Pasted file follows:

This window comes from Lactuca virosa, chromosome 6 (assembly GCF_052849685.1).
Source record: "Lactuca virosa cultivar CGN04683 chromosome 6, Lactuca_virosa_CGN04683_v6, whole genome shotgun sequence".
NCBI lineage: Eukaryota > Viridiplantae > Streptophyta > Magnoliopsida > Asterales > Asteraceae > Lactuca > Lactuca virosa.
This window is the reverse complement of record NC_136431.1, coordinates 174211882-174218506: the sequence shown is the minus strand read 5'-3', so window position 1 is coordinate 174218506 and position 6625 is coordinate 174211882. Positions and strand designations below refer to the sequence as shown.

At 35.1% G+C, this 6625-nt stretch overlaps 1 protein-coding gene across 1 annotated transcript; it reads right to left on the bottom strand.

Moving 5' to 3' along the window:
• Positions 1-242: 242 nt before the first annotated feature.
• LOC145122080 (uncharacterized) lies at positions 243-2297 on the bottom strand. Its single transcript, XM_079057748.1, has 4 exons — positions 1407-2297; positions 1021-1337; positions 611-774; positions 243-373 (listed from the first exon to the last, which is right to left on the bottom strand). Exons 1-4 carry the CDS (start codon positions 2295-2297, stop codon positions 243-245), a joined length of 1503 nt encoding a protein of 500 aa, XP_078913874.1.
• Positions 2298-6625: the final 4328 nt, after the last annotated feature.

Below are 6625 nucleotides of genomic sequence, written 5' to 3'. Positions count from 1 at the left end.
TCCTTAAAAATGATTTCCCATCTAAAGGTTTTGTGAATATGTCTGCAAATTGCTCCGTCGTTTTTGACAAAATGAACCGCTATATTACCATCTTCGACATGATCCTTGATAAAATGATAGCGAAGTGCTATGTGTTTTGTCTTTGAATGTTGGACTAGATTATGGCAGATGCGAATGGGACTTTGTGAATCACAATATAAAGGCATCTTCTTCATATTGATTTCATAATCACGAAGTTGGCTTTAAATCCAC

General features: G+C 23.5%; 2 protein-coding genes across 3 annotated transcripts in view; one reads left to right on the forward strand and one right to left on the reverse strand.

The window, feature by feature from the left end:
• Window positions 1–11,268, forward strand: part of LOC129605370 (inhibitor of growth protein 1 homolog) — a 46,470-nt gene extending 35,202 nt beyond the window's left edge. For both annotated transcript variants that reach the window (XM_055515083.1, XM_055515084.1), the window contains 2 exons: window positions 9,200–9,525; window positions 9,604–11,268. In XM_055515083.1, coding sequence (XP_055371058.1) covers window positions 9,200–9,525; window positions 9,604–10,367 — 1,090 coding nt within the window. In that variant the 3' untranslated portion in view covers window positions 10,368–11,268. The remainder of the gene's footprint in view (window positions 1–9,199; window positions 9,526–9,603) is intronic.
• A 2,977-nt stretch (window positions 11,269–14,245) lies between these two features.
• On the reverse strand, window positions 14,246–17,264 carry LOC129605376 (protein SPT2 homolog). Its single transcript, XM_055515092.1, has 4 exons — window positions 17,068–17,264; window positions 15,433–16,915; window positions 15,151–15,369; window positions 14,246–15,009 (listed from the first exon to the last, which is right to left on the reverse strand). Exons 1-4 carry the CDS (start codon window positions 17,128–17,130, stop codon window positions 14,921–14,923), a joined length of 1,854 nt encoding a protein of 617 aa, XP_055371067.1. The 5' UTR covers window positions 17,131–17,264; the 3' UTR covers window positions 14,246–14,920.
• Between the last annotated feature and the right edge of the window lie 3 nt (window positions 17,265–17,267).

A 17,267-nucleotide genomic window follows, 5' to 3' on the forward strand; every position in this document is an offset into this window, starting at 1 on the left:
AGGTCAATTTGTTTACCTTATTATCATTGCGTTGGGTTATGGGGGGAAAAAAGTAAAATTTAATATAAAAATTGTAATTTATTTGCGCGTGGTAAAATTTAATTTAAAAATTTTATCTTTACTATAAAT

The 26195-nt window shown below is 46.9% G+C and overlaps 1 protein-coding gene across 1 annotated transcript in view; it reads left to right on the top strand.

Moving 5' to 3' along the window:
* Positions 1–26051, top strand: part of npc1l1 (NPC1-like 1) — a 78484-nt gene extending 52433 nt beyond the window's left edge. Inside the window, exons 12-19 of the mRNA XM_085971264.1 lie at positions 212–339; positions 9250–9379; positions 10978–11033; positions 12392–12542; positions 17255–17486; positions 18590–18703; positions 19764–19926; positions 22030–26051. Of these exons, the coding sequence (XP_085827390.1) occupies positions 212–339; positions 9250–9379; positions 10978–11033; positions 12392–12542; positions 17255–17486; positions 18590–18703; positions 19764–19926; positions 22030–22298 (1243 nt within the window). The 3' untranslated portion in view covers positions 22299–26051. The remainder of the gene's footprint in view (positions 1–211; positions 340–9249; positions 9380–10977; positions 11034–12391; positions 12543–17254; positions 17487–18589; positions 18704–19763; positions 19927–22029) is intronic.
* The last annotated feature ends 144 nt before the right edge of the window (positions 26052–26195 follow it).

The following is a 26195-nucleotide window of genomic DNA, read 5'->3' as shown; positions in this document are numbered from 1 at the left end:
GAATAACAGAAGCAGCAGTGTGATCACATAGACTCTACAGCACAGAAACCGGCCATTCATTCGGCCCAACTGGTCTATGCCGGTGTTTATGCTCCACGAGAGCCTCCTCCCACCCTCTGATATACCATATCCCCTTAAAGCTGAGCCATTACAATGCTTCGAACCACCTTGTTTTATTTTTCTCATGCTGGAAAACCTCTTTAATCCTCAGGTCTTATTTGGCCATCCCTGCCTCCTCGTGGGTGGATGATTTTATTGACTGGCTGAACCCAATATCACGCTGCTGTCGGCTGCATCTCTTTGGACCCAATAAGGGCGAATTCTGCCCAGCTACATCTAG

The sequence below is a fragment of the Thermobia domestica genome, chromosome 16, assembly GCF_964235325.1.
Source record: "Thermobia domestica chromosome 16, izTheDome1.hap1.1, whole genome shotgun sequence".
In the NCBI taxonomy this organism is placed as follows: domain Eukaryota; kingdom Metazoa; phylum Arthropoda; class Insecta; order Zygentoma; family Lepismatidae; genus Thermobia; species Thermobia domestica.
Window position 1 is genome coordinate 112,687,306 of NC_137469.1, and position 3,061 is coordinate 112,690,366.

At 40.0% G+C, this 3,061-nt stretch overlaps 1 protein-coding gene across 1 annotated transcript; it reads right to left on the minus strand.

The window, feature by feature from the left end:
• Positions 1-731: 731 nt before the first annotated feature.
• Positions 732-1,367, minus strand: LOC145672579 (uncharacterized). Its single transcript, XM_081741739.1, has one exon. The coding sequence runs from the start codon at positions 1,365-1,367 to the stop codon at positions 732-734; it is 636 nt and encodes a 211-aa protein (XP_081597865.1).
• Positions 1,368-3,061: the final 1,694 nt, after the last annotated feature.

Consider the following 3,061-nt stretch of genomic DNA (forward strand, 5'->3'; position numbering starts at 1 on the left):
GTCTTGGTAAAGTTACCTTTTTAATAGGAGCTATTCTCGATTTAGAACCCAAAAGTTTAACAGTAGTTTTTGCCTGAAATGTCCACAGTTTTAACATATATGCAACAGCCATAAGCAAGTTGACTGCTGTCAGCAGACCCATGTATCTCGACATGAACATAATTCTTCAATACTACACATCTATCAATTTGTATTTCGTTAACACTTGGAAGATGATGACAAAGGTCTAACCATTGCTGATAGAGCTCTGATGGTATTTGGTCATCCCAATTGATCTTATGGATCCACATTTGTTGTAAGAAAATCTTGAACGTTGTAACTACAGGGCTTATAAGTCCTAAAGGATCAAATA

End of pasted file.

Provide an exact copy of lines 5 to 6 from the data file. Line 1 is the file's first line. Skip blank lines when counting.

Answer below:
At 35.1% G+C, this 6625-nt stretch overlaps 1 protein-coding gene across 1 annotated transcript; it reads right to left on the bottom strand.

Moving 5' to 3' along the window: